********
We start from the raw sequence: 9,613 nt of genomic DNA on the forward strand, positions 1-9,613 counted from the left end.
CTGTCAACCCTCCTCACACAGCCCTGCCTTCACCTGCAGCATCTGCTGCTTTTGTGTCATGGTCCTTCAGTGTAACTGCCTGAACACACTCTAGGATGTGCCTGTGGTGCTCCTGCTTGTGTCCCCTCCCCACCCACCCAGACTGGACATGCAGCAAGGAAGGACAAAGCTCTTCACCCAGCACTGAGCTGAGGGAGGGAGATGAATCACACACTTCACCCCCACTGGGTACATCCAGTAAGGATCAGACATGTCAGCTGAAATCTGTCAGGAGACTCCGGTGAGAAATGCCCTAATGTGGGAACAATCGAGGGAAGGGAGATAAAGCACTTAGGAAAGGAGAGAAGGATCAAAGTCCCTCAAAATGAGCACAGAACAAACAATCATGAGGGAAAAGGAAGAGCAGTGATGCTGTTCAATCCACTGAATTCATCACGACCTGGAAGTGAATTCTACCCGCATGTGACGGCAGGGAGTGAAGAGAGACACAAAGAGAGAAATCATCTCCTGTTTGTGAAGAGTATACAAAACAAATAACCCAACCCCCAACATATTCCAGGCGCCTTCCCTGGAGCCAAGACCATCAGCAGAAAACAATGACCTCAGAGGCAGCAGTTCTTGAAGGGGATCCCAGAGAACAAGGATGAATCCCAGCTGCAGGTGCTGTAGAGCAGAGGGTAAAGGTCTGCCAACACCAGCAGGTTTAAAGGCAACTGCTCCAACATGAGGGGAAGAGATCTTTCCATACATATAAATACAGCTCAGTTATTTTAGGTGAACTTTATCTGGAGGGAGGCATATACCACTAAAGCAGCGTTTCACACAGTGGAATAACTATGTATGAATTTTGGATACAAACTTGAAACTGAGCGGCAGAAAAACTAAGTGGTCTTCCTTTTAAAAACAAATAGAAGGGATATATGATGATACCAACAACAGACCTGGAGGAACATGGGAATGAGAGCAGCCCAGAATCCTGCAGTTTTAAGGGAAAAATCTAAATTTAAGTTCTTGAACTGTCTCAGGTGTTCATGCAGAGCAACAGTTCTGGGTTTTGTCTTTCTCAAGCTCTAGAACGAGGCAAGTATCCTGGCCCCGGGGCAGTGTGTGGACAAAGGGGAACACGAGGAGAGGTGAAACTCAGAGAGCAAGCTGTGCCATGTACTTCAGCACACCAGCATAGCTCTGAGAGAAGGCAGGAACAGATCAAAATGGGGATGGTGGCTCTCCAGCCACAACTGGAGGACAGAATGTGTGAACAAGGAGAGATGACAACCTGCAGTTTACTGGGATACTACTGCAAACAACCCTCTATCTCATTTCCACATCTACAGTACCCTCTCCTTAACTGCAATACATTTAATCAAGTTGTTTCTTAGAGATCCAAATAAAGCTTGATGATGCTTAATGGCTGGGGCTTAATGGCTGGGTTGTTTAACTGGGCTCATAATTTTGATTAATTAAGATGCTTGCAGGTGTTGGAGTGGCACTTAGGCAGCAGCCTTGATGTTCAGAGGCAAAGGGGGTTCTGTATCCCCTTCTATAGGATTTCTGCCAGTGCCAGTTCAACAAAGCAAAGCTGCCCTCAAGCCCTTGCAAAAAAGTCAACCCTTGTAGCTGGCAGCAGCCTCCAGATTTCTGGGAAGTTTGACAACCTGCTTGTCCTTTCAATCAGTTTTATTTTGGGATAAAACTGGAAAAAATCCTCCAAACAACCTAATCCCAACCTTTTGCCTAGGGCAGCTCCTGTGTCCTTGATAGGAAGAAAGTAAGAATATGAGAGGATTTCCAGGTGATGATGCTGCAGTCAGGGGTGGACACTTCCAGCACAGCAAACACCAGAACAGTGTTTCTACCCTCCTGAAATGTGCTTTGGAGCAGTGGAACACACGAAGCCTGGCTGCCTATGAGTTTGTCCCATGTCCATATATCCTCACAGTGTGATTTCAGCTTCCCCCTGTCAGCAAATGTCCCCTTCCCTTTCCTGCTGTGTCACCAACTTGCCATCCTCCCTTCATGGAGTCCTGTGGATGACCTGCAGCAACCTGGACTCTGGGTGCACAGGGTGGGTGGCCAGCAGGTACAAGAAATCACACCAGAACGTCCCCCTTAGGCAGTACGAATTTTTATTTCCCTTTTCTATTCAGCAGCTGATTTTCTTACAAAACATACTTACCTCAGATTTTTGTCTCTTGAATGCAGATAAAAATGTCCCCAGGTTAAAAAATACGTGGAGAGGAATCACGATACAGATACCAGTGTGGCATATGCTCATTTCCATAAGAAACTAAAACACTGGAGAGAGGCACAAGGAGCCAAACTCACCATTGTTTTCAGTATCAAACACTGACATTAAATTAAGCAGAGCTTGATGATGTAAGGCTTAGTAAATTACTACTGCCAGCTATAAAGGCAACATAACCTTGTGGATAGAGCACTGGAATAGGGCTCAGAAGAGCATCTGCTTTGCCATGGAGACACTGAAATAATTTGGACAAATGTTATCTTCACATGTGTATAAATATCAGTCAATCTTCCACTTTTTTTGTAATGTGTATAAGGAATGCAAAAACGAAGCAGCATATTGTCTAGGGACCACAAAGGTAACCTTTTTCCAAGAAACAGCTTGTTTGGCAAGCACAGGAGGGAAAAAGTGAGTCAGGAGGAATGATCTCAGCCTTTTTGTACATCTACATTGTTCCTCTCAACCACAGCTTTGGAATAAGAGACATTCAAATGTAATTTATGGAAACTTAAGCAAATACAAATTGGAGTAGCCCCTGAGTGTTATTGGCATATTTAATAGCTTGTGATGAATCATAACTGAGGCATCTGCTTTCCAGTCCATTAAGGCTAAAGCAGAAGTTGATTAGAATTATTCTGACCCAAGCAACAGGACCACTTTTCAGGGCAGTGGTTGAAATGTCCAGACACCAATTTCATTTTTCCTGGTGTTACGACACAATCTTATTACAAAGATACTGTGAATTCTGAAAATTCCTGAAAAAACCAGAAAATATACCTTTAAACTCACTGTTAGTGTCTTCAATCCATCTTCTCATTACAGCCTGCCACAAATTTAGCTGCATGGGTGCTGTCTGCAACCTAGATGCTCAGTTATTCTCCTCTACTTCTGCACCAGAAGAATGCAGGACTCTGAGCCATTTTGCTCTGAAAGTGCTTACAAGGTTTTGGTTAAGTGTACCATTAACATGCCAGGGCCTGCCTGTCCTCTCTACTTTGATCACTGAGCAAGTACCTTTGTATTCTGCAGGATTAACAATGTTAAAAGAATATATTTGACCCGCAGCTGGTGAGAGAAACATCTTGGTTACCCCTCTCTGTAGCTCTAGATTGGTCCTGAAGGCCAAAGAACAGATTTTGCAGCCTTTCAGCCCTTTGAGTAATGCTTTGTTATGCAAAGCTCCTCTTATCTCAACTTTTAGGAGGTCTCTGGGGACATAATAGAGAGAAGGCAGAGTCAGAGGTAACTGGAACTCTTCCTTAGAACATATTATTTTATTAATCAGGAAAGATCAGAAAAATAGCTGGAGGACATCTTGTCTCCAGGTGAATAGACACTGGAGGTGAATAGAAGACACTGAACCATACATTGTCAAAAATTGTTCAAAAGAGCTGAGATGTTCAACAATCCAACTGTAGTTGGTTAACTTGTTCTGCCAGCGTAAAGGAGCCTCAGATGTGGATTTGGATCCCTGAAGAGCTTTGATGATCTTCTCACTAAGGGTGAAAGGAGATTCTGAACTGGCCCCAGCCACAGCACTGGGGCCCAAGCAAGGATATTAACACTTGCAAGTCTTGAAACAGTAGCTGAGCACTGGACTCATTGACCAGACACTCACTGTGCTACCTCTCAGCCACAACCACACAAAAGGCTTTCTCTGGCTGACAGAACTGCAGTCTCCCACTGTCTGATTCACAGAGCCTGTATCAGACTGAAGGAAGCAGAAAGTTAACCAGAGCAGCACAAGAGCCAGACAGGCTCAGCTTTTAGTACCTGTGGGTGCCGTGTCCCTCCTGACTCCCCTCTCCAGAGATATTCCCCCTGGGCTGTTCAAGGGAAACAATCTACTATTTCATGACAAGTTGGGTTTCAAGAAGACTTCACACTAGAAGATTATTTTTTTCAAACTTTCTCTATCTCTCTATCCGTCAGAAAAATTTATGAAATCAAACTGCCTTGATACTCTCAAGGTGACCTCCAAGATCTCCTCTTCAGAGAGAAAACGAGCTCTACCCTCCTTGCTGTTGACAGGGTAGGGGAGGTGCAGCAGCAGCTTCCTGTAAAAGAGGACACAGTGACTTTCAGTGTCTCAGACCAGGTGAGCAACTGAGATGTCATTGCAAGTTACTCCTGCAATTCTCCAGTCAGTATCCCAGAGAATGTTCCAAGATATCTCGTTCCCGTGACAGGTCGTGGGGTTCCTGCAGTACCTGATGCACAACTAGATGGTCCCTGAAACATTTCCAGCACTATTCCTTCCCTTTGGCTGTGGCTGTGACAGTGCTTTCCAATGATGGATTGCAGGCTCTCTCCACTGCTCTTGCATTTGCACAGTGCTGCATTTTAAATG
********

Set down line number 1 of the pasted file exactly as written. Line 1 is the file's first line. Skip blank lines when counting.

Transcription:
We start from the raw sequence: 9,613 nt of genomic DNA on the forward strand, positions 1-9,613 counted from the left end.